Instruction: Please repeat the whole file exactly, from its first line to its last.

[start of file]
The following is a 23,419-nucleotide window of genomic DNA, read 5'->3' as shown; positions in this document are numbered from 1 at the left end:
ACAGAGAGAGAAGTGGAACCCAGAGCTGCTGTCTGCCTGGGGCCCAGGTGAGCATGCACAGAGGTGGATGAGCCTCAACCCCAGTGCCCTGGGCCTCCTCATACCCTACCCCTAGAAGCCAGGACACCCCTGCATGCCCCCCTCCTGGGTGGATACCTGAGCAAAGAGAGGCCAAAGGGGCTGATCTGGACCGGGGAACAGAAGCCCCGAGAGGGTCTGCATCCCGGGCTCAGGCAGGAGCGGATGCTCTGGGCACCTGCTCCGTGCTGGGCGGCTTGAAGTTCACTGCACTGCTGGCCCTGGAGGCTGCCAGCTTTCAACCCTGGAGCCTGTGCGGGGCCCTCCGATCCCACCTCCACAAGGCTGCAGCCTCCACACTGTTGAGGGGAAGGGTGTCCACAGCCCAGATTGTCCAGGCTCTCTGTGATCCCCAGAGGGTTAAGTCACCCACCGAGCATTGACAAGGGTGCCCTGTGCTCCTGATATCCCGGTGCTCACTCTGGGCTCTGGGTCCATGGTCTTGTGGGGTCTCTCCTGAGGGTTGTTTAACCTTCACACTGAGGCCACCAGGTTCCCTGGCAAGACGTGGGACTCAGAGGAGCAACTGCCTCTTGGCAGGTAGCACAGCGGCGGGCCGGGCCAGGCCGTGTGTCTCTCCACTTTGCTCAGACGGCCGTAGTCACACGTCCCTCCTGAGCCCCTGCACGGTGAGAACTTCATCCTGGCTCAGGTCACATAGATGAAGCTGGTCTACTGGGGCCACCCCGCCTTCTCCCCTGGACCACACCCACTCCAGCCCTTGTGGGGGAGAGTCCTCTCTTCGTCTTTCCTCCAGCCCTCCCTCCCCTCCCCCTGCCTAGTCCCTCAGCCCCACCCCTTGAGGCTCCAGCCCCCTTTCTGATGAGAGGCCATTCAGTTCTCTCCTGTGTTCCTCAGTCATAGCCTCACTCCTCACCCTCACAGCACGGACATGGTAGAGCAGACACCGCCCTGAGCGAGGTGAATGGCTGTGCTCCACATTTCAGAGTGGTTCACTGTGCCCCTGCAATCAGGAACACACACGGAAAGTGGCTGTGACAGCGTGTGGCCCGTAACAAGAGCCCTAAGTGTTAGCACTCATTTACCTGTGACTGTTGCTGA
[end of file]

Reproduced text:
The following is a 23,419-nucleotide window of genomic DNA, read 5'->3' as shown; positions in this document are numbered from 1 at the left end:
ACAGAGAGAGAAGTGGAACCCAGAGCTGCTGTCTGCCTGGGGCCCAGGTGAGCATGCACAGAGGTGGATGAGCCTCAACCCCAGTGCCCTGGGCCTCCTCATACCCTACCCCTAGAAGCCAGGACACCCCTGCATGCCCCCCTCCTGGGTGGATACCTGAGCAAAGAGAGGCCAAAGGGGCTGATCTGGACCGGGGAACAGAAGCCCCGAGAGGGTCTGCATCCCGGGCTCAGGCAGGAGCGGATGCTCTGGGCACCTGCTCCGTGCTGGGCGGCTTGAAGTTCACTGCACTGCTGGCCCTGGAGGCTGCCAGCTTTCAACCCTGGAGCCTGTGCGGGGCCCTCCGATCCCACCTCCACAAGGCTGCAGCCTCCACACTGTTGAGGGGAAGGGTGTCCACAGCCCAGATTGTCCAGGCTCTCTGTGATCCCCAGAGGGTTAAGTCACCCACCGAGCATTGACAAGGGTGCCCTGTGCTCCTGATATCCCGGTGCTCACTCTGGGCTCTGGGTCCATGGTCTTGTGGGGTCTCTCCTGAGGGTTGTTTAACCTTCACACTGAGGCCACCAGGTTCCCTGGCAAGACGTGGGACTCAGAGGAGCAACTGCCTCTTGGCAGGTAGCACAGCGGCGGGCCGGGCCAGGCCGTGTGTCTCTCCACTTTGCTCAGACGGCCGTAGTCACACGTCCCTCCTGAGCCCCTGCACGGTGAGAACTTCATCCTGGCTCAGGTCACATAGATGAAGCTGGTCTACTGGGGCCACCCCGCCTTCTCCCCTGGACCACACCCACTCCAGCCCTTGTGGGGGAGAGTCCTCTCTTCGTCTTTCCTCCAGCCCTCCCTCCCCTCCCCCTGCCTAGTCCCTCAGCCCCACCCCTTGAGGCTCCAGCCCCCTTTCTGATGAGAGGCCATTCAGTTCTCTCCTGTGTTCCTCAGTCATAGCCTCACTCCTCACCCTCACAGCACGGACATGGTAGAGCAGACACCGCCCTGAGCGAGGTGAATGGCTGTGCTCCACATTTCAGAGTGGTTCACTGTGCCCCTGCAATCAGGAACACACACGGAAAGTGGCTGTGACAGCGTGTGGCCCGTAACAAGAGCCCTAAGTGTTAGCACTCATTTACCTGTGACTGTTGCTGA